Front Page Titles (by Subject) Conservatism in Spain - Literature of Liberty, Winter 1980, vol. 3, No. 4
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Conservatism in Spain - Leonard P. Liggio, Literature of Liberty, Winter 1980, vol. 3, No. 4 
Literature of Liberty: A Review of Contemporary Liberal Thought was published first by the Cato Institute (1978-1979) and later by the Institute for Humane Studies (1980-1982) under the editorial direction of Leonard P. Liggio.
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Conservatism in Spain
“Political Conservatism: The Spanish Case, 1875–1977.” Journal of Contemporary History 14(October 1979):561–580.
In defining conservatism in modern Spain, Prof. Robinson relies heavily on the insights of such American theorists as Rossiter, Kirk, Viereck, Wilson, and Huntington.
“Conservative” may ambiguously denote “status quo” politics or “rightist” graspings. Along with Clinton Rossiter, Prof. Robinson finally settles for a conservative model deriving from the tradition of the Irish Whigs, liberals, and free-trader Burkeans. The dilemma plaguing conservatives lies in distinguishing the primary, unchangeable elements of a constitutional state from those secondary factors which may change with changing conditions.
Turning to Spanish political history, Prof. Robinson, along with other Anglo-Saxon historians, identifies the “contemporary” period as beginning in the last quarter of the nineteenth century —the era of the “Restoration Monarchy” of Alfonso XII. The great architect of that monarchy was Antonio Cánovas, conservative framer of the Constitution of 1876. The most influential conservative politician of the modern period, Cánovas embodied a broadly pragmatic position within the framework of liberal constitutionalism. He defined his program more by opposing threats to the “middle way” than by adherence to clear-cut principles. In his views, the lack of sharply defined principles would provide the monarchy with much needed flexibility. Thus, the constitutional system which Cánovas established featured both traditional and liberal elements, so as to include all sectors of opinion which were prepared to compromise and accept the rules of the game.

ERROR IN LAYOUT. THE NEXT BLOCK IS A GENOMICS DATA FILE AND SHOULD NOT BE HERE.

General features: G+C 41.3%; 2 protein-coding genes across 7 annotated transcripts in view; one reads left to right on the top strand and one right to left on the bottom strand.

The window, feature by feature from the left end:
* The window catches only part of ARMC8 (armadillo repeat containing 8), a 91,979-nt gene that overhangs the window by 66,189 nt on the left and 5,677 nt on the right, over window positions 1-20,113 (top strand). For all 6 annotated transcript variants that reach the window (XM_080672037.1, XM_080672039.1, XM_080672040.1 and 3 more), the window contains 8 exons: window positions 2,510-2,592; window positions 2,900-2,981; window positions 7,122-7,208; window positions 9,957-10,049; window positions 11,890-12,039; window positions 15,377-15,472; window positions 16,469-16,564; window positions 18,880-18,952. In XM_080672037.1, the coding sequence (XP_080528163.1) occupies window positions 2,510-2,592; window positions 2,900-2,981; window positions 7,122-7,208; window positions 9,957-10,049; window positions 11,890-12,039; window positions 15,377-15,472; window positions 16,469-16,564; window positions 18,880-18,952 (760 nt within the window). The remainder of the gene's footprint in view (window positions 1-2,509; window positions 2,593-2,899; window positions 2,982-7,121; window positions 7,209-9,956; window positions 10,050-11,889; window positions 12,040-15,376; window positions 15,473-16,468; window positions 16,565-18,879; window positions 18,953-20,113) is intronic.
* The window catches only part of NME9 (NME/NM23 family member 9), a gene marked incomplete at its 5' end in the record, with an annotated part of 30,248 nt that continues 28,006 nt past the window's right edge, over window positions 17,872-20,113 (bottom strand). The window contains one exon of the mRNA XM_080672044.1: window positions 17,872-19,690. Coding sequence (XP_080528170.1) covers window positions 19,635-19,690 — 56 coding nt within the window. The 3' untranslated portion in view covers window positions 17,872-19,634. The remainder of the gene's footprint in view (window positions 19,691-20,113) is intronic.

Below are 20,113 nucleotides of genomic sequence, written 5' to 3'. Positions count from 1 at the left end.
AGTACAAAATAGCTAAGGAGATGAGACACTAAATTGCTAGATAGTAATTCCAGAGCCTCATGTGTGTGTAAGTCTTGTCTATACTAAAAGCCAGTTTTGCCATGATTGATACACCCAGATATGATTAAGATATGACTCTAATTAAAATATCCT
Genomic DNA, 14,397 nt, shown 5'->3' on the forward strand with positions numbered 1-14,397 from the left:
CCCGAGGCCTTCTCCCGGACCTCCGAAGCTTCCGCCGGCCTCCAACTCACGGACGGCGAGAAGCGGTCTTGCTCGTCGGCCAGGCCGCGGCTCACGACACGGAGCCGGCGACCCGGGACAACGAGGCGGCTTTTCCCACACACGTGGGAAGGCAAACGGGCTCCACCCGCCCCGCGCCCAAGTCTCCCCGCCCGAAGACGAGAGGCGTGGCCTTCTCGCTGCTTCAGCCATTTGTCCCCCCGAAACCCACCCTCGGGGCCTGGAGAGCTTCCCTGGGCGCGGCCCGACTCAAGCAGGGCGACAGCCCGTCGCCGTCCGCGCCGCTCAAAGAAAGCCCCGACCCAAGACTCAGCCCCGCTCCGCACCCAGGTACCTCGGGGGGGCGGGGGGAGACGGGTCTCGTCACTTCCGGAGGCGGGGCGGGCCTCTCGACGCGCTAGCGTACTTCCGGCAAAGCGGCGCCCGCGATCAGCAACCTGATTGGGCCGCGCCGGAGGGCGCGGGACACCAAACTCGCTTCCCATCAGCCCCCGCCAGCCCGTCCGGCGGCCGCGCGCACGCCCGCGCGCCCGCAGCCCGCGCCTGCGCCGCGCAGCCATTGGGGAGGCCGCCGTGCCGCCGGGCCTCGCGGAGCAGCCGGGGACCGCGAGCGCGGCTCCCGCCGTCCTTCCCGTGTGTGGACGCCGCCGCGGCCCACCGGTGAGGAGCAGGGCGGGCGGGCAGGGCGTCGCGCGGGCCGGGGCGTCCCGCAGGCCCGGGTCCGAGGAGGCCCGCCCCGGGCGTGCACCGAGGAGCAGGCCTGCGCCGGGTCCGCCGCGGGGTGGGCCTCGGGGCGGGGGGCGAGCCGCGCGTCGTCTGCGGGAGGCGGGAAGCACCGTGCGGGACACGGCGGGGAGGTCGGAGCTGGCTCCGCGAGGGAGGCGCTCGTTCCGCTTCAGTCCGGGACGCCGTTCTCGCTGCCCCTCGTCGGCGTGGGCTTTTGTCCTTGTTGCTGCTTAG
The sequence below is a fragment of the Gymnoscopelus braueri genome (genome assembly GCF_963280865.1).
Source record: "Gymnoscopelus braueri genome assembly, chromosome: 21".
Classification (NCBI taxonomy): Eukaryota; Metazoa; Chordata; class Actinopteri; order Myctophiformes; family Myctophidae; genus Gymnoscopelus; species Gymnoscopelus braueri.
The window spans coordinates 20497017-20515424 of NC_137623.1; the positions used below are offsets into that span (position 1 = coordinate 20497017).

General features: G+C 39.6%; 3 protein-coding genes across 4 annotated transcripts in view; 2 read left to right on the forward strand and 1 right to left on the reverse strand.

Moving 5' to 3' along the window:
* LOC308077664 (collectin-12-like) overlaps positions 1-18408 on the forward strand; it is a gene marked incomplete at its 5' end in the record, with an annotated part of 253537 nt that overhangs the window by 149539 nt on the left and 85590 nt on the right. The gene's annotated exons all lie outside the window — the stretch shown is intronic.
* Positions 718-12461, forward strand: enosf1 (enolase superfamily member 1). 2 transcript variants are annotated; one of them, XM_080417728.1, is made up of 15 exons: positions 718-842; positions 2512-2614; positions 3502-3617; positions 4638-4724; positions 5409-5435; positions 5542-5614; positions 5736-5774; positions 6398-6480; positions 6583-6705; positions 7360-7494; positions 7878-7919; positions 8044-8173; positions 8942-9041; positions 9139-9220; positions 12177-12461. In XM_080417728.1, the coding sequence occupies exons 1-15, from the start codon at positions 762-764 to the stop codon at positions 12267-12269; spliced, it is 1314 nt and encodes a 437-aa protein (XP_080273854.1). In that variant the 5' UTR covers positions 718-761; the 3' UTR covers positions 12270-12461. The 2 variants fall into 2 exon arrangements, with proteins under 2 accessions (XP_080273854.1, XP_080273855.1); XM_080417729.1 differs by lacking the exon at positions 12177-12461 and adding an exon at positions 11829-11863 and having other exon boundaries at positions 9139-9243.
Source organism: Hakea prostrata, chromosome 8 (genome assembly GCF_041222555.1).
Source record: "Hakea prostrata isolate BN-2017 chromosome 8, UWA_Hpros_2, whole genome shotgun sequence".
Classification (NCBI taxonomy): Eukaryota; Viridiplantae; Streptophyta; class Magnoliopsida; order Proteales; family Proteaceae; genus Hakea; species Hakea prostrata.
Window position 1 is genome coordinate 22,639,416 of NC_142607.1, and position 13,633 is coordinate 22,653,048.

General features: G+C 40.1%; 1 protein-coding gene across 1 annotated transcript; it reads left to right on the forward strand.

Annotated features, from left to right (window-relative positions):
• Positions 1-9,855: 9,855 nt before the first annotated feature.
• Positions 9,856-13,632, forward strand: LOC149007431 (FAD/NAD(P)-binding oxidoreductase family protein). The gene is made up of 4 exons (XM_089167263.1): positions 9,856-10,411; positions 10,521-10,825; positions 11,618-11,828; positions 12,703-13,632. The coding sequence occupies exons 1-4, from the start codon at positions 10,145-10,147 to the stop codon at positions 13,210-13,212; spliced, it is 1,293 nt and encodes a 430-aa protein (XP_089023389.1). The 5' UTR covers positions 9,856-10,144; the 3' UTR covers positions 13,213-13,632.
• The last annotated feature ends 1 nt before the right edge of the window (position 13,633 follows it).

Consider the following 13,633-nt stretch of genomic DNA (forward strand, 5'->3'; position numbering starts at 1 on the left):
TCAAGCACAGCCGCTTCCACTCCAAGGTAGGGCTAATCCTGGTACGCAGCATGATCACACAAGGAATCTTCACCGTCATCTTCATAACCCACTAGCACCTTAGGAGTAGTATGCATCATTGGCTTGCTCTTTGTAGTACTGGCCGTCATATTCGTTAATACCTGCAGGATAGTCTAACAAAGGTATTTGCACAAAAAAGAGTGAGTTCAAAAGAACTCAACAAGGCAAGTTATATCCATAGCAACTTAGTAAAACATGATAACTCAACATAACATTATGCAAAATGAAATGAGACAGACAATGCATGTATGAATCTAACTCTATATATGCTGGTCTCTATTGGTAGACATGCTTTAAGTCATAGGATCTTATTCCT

Like many politicians of this day and our own, Cánovas made strong appeals to “tradition” to legitimize his mixed monarchical and representative institutions. The “nation” was the central feature of his beliefs. He looked upon centuries-old reservoir of experience, not as the ephemeral product of a daily plebiscite. For Cánovas, the experience of the Spanish nation demonstrated incontrovertibly that “the hereditary Monarchy with the Cortes is the essential constitutional form of the country.” The same experience required the establishment of the Roman Catholic faith as Spain's official religion, although non-Catholics would be allowed the right to worship in private.
Cánovas's British-inspired system of compromise held together for over forty years. However, it proved difficult to perfect. Electoral corruption and the manipulation upon which it depended created too many vested interests which thwarted internal reforms.
Cánovas' conservative successors, Francisco Silvela, Antonio Maura, and Eduardo Dato, encouraged democratic reforms to broaden the base of the Canovite system, but were not able to preserve it from overthrow in 1921 by General Primo de Rivera. Thereafter, conservatism continued to make real, though modest contributions to Spanish political life during the Rivera period, the Republic, and the Franco regime. Currently, under the restored parliamentary monarchy, it is represented by two political formations: the Union de Centro Democratico and the Allianza Popular. Nevertheless, the philosophy has not yet regained sufficient respectability for any Spanish party to use the word “conservative” in its title.